CHICAGO (WLS) --About 100 students, parents and teachers marched through Chicago's Englewood neighborhood Tuesday morning, calling for peace. They wanted to send a message to stop the violence after their classmate was shot and killed.
Henderson Elementary students continue to mourn the death of 14-year-old J'Quantae Riles. He was in the eighth grade.
"He wanted to play basketball and everything. He wanted be up top and follow his dreams. It hurts because some parents are afraid to send their kids outside," said Nacyra Anderson, a seventh grader.
Riles was gunned down in November as he walked home from a barber shop near 59th and Oakley. His mother, Franika Marshall, broke down during Tuesday's rally.
"The thing that I want to try to make everybody know is it's OK to speak up though. It's OK to speak up," Marshall said.
Three-year-old Ayden Deer was caught in the middle of a gang shooting near the school in February, police said. The boy was shot in the leg and left lying in the street.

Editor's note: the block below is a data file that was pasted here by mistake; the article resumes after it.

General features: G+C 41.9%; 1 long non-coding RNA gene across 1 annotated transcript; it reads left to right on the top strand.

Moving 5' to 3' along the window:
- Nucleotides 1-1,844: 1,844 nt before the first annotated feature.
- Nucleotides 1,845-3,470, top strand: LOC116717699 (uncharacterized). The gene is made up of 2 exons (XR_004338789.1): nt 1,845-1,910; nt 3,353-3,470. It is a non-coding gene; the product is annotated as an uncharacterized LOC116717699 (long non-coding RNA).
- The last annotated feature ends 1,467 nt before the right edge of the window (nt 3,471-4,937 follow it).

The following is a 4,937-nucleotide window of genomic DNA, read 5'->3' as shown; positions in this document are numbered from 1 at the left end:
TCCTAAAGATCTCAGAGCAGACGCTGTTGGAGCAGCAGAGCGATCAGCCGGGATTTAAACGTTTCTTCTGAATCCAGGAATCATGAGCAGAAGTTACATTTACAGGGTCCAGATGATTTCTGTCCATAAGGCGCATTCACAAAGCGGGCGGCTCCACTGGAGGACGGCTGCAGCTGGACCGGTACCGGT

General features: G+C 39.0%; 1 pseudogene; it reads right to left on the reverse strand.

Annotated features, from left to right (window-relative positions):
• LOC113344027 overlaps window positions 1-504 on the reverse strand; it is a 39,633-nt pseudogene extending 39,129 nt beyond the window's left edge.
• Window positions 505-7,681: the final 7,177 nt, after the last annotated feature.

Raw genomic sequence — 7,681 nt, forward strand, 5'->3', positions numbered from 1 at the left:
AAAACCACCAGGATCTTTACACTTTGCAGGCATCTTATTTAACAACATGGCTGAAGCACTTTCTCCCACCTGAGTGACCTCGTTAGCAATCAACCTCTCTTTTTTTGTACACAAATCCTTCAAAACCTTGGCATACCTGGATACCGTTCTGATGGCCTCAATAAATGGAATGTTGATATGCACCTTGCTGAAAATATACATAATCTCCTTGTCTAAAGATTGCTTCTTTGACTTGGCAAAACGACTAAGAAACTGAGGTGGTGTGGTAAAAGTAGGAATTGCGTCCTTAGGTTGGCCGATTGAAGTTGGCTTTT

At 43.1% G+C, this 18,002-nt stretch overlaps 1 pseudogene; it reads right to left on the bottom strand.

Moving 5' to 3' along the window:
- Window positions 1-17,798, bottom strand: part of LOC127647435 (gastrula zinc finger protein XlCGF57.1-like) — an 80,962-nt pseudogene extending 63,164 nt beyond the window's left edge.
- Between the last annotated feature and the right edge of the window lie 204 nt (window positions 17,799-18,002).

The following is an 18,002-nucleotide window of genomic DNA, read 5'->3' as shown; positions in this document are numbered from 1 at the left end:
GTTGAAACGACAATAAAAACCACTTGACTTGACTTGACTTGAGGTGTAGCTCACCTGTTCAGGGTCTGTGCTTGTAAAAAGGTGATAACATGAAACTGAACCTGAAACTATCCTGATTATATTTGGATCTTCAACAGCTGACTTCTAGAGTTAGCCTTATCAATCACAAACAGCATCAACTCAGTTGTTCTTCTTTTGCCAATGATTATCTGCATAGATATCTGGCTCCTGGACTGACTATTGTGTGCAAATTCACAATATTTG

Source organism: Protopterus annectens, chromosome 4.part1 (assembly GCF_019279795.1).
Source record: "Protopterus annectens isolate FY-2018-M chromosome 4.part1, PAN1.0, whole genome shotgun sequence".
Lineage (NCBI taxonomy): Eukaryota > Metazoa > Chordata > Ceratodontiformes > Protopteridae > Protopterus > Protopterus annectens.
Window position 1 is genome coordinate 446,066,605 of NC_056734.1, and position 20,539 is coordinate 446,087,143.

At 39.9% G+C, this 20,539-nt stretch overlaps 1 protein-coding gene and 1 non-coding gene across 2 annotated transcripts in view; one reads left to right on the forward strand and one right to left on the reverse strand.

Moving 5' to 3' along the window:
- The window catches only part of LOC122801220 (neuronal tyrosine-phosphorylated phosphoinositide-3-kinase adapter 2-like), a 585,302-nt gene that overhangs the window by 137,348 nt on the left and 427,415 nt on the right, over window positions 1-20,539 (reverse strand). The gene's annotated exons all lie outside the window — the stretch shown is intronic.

"It's unacceptable. That's the message of the day. That three-year-old can't get shot in front of schools," said Dion McGill, program manager for the Illinois Council against Handgun Violence.
Police officers shut down several streets surrounding the school near 57th and Wolcott to allow the group to march.
Alderman Raymond Lopez (15th Ward) joined the demonstration, who said policing and school funding is key. He also has confidence in the city's new interim police superintendent, Eddie Johnson.
"I know he knows what's going on and I know he has empathy for my children. I'm confident that working together we can make a difference in this city," Lopez said.
The Illinois Council against Handgun Violence collaborated with students to organize the march. Members said they wanted to let the kids lead and send the message.